But I recognise that, in the real world, a British government would find it politically unaffordable not to be seen to have the best nuclear weapon money could buy. Even if it were minded to take a rational step, could it really defy popular feeling, which could so easily be whipped up to claim, however inaccurately,  that the Government would be giving away Britain’s ultimate guarantee of homeland security? Politically, it is far easier to let a planned successor to Trident go ahead, whatever its irrationality, and whatever its opportunity cost.

Governments are, in effect, impaled on Trident. Only breathing space – time – can get them off the hook. But that time must be used positively. To begin with, we should recognise that in the post-Cold War world we do not need to have a nuclear-firing submarine at sea at all times in order to demonstrate an effective deterrent capability. Periodically, one boat would be on patrol for training, and at other times a submarine could be at short notice to put to sea if the threat to either us or our vital interests were perceived to have increased. This variable state of readiness would still maintain that useful sense of uncertainty, and could even, at times of particular tension, appear to enhance our commitment and resolve.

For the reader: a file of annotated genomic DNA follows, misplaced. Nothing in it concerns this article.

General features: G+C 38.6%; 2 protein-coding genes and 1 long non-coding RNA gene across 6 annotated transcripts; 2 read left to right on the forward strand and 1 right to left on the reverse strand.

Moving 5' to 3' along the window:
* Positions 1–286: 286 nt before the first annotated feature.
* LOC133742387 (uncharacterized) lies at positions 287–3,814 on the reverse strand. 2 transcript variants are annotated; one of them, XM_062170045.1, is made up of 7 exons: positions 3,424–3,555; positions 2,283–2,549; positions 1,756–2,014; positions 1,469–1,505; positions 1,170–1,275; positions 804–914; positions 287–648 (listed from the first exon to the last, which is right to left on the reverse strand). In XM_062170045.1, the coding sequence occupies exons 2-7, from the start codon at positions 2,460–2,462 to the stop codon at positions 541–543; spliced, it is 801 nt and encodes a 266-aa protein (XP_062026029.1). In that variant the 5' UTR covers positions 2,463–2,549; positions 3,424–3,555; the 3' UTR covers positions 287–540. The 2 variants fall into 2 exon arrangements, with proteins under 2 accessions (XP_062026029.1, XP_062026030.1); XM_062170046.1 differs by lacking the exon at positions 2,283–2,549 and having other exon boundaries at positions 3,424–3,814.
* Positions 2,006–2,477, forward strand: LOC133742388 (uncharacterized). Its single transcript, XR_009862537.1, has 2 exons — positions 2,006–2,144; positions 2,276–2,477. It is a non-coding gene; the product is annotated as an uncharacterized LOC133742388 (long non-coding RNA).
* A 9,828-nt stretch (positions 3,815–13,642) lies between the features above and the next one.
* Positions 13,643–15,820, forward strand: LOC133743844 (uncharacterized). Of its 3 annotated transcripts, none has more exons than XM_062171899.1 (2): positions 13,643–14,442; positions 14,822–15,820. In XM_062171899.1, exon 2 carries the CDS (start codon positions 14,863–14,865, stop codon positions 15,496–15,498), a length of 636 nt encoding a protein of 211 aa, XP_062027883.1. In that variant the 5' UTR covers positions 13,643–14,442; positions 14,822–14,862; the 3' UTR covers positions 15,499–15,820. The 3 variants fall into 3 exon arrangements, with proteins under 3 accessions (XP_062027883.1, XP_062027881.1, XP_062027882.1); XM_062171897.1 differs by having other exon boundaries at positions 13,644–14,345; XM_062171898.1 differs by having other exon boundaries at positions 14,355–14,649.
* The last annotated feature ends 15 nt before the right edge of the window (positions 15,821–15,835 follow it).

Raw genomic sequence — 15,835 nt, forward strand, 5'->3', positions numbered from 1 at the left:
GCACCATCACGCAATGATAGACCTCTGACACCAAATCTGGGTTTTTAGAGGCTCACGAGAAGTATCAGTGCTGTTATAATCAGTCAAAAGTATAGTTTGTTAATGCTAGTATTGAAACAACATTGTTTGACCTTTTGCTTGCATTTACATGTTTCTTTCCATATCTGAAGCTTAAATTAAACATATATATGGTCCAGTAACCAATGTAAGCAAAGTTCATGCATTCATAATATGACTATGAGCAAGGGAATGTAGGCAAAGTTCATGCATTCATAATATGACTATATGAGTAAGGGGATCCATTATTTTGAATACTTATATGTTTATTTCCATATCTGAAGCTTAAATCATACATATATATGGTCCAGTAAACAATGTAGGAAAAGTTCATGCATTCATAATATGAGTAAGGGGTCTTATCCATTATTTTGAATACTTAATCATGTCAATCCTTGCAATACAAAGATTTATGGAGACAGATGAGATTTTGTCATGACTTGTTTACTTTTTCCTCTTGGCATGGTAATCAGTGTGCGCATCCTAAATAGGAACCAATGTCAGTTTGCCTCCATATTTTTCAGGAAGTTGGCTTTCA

Some worthwhile economies would arise from a system of reduced readiness, which, by adding to the lifespan of the existing Trident, might go some way to assuage lingering voter doubts. Even more importantly, it would allow a breathing space to perfect, hand-in-hand with improved intelligence, a more relevant, economical and usable system.

I believe stepping down from the immediate-response nature of our current nuclear stance could be implemented in a way that persuades people, at home and abroad, that it is both a sound and a progressive step, designed not to prepare quixotically again for the last war, but to present a more balanced and relevant defence programme. Moreover, by making a significant contribution to the general dialogue for multinational nuclear disarmament, it could enhance the value of our counsel in international affairs and as a key member of the Security Council.

React Now

Latest stories from i100
Have you tried new the Independent Digital Edition apps?
iJobs Job Widget
iJobs General

Energy Markets Analyst

£400000 Per Annum: The Green Recruitment Company: Job Title: Energy Markets An...

Junior Web Analyst – West Sussex – Up to £35k DOE

£30000 - £35000 Per Annum Plus excellent benefits: Clearwater People Solutions...

Nursery Manager

£22000 - £23000 per annum: Randstad Education Bristol: We are currently recrui...

Web Analyst – Permanent – Up to £40k - London

£35000 - £40000 Per Annum: Clearwater People Solutions Ltd: We are currently r...

Day In a Page

Read Next
 

Letter from the Personal Finance Editor: Cutting out the middle man could spell disaster for employees and consumers alike

Simon Read